Blooming in the Desert

I did not go up to Jerusalem to see those who were apostles before I was, but I went into Arabia. Later I returned to Damascus. Then after three years, I went up to Jerusalem to get acquainted with Cephas and stayed with him fifteen days. I saw none of the other apostles—only James, the Lord’s brother. I assure you before God that what I am writing you is no lie.”—Galatians 1:17–20 (NIV)

If you examine the timeline of Paul’s ministry, you’ll notice something interesting that falls in line with the way God works in the hearts and lives of those He calls to accomplish His purposes. 

So, here’s how it goes: Paul gets saved, does a little ministry, and almost immediately goes to Arabia for three years. What’s Arabia? It’s a barren wasteland in the Sinai Peninsula.

But here’s the thing: Paul wasn’t there to preach powerfully but to be pruned purposefully, to be shaped into a tool God would use mightily for the gospel. 

In my study of Scripture, in my observation of friends and mentors, and in my own life, I’ve come to realize that God often gets extraordinary destinies out of difficult seasons in the wilderness. Sometimes God gives us a dream and then sends us off into the wilderness to prepare us for it.

It happened to Moses, who after escaping Egypt, wandered with the people of Israel for forty years in the same Sinai Peninsula Paul was sent to. 

It happened to Joseph, who was given dreams, and then sold as a slave to Egypt before rising to prime minister of Egypt. 

It happened to Elijah, who proclaimed drought to King Ahab, then was sent to the wasteland, part of the time in the exact place as Moses and Paul.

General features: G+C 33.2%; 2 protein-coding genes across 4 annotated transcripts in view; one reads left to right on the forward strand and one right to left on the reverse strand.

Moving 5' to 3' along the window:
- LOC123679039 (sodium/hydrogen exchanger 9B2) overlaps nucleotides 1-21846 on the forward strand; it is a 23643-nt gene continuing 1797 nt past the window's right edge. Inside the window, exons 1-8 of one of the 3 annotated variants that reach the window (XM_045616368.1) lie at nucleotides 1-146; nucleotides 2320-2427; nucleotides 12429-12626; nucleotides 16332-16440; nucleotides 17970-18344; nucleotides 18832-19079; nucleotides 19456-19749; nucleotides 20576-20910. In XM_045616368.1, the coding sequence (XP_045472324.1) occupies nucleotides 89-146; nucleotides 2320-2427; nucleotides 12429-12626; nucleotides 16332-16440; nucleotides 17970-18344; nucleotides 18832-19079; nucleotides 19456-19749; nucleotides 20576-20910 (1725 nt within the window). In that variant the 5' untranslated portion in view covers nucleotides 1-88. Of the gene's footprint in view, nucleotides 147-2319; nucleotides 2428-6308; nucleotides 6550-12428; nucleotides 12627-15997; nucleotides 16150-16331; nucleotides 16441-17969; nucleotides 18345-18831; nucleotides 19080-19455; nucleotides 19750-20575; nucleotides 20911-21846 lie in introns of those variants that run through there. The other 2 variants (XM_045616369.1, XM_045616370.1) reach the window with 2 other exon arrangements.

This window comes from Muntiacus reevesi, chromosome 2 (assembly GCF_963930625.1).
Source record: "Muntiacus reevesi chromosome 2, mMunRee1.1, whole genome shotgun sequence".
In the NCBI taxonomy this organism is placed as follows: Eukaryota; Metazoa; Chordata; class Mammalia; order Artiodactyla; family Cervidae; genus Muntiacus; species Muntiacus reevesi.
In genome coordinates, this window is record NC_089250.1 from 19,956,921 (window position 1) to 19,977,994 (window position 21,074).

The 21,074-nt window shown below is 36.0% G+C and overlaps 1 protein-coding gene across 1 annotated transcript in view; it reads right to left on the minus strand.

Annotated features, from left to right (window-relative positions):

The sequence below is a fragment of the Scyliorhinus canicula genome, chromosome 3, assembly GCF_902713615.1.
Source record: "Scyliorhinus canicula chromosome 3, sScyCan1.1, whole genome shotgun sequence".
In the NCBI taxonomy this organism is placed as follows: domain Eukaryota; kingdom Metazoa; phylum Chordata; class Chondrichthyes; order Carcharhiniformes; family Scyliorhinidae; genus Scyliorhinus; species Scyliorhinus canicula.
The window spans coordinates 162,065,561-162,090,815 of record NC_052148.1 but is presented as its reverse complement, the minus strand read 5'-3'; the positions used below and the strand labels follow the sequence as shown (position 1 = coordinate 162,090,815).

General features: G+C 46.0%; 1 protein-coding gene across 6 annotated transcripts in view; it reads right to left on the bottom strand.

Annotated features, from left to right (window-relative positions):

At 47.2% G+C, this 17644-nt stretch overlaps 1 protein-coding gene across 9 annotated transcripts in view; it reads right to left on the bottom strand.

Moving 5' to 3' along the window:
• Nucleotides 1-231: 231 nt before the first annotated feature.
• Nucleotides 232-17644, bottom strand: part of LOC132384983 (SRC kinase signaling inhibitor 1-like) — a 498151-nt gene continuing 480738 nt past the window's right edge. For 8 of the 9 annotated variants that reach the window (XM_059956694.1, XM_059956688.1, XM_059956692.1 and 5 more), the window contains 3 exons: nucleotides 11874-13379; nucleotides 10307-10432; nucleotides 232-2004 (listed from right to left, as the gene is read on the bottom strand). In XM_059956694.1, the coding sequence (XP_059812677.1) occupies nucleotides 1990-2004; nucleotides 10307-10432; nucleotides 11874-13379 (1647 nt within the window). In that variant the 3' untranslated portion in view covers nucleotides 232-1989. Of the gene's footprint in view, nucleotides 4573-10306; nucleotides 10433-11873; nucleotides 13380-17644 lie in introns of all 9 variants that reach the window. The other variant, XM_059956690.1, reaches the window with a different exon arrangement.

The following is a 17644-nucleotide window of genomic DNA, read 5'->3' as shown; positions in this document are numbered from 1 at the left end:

It happened to David, who was anointed king and then spent years living in the wilderness, running from King Saul. 

It happened to Jesus, who was baptized and had the Spirit come upon Him before being sent to the wilderness for forty days.

God is preparing us so we can be trusted to steward the dream well. Can you avoid the wilderness? Sure, but then you’ll never be who were born to be. If you try to avoid the pain, you’ll never experience the gain. Why? Because if you don’t take the right route, you won’t be ready to handle the fruit.

God knows that what He has for you to give the world will be stunted if you’re first not broken and remolded. Like Jacob, each and every one of us must first learn to limp a little in order to rely fully on God and experience the fullness of His power, which is made perfect in our weakness. Like Paul and so many others, we must walk with the Lord through the desert. And, friends, I promise you the Lord has something amazing waiting for you on the other side of the desert.

DIG: Why did God send Paul to the desert for three years?

DISCOVER: What has God taught you in your wilderness seasons?

DO: Thank the Lord today for the wilderness, for the desert, and all the amazing work He does when you’re there! If you’re there now, ask the Lord to reveal what He wants to do in your heart.

About the Author

Danny Saavedra

Danny Saavedra has served on the staff of Calvary since 2012, managing the Calvary Devotional and digital discipleship resources. He has a Master of Arts in Pastoral Counseling and Master of Divinity in Pastoral Ministry from Liberty Theological Seminary. His wife Stephanie, son Jude, and daughter Zoe share a love of Star Wars, good food, having friends over for dinner, and studying the Word together as a family.  

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